Connecting with facilitators

  • Be optimistic
  • Show empathy and willingness to be open and express emotions
  • Emphasize loyalty, values, connections and social good goals
  • Keep eye contact and make sure that you are engaging the other person
  • Listen carefully and mirror their body language
  • Be sensitive to their emotions and show engaging energy
  • Show motivation to include everyone and aim for a participative approach/result
  • Ask for their opinions

Sentences to use

I feel that…”

 “We would love your input/contribution”

“I value your experience/expertise in this area”

“We want you to lead on this…”

“How do you think we should proceed?”

“Which people do you think we should involve?”

“This work will help… (emphasise social/values impact)”

  • Innovators

What do innovators want?

To renew the group with new ideas.

Connecting with innovators

  • Expressive gestures
  • Be optimistic about what’s possible
  • Show respect and listen to their ideas
  • Do not push for details and a great deal of planning
  • Excite them by offering new ideas/space for innovation

Sentences to use

“I have an idea/concept…”

“Can you please tell me more about your idea/concept?”

“What can we do together?”

“It’s exciting/inspirational”

  • Specialists

What do specialists want?

To support the group process with data and expertise and improve quality.

Connecting with specialists

  • Stay focused on the task and key points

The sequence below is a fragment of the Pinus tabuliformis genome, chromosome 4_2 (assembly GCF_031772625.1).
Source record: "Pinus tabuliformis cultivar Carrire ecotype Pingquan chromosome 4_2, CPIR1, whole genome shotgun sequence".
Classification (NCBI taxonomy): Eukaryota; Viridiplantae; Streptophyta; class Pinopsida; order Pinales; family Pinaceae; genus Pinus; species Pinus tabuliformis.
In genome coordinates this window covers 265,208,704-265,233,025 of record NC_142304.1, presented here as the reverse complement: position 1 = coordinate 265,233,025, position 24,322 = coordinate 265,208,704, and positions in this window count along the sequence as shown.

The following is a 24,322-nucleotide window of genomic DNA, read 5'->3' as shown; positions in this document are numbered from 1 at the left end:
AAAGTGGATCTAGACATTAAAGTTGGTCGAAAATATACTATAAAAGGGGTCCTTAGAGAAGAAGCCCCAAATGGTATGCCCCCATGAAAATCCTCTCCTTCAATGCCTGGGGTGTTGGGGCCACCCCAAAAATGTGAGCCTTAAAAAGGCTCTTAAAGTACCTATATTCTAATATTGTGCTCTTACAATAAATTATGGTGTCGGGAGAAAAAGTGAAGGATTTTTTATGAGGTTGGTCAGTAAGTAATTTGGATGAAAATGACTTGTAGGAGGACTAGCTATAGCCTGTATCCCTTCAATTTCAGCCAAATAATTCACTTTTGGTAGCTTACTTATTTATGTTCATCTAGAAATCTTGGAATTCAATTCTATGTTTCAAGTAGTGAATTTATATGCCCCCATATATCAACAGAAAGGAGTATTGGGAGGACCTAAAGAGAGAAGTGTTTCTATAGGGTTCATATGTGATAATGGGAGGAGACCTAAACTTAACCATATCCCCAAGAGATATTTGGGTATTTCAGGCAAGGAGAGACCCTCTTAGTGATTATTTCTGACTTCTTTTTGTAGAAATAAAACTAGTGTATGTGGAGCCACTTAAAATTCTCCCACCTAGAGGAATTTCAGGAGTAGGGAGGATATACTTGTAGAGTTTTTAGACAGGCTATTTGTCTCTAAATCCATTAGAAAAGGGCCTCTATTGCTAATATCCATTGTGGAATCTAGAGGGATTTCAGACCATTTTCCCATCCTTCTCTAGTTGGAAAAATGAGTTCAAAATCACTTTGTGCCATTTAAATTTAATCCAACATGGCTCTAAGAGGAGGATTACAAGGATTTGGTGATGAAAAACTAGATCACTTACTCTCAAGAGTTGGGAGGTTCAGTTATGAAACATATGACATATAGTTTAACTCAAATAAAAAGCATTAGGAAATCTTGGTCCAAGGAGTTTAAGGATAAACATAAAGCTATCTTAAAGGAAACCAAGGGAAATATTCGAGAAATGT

• Avoid personal and social chit chat
  • Explain things quietly and clearly
  • Emphasize quality and data
  • Show respect to specialists’ professionalism/expertise
  • Use contained gestures

Words/sentences to connect with specialists

“I have worked in this area for x years and therefore believe…”

“In my professional view…”

“This paper/research/evidence suggests…”

 “What’s your expert view on this?”

How about we look for more data/evidence?”

“How does this work impact quality?”

To identify your personal connector type and learn about individual and team motives, strategies, characteristics, strengths, challenges and triggers for stress, visit:  https://public.virtual.ashridge.hult.edu/section/connector_type

Dr Guy Lubitsh and Dr Tami Lubitsh-White are the authors of Connect: Resolve Conflict, Improve Communication, Strengthen Relationships (available now, published by Financial Times Publishing, priced £14.99).